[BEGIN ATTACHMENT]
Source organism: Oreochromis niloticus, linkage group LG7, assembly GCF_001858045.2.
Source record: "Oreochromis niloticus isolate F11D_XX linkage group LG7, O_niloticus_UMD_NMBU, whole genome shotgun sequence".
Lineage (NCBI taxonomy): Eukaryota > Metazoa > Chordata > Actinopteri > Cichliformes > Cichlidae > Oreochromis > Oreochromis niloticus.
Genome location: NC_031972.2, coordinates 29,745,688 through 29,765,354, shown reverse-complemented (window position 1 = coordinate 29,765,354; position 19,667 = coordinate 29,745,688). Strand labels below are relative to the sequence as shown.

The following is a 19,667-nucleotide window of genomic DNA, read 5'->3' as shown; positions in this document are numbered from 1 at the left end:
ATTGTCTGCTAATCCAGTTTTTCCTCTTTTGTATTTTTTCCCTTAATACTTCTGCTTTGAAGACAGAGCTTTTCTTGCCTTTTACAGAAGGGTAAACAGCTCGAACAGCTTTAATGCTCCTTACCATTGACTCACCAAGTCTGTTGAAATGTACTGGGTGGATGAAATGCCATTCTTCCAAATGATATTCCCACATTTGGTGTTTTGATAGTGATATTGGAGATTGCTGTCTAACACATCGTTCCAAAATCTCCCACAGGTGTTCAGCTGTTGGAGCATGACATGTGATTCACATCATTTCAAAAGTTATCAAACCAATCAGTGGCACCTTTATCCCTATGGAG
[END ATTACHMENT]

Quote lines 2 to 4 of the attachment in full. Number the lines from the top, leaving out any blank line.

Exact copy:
Source record: "Oreochromis niloticus isolate F11D_XX linkage group LG7, O_niloticus_UMD_NMBU, whole genome shotgun sequence".
Lineage (NCBI taxonomy): Eukaryota > Metazoa > Chordata > Actinopteri > Cichliformes > Cichlidae > Oreochromis > Oreochromis niloticus.
Genome location: NC_031972.2, coordinates 29,745,688 through 29,765,354, shown reverse-complemented (window position 1 = coordinate 29,765,354; position 19,667 = coordinate 29,745,688). Strand labels below are relative to the sequence as shown.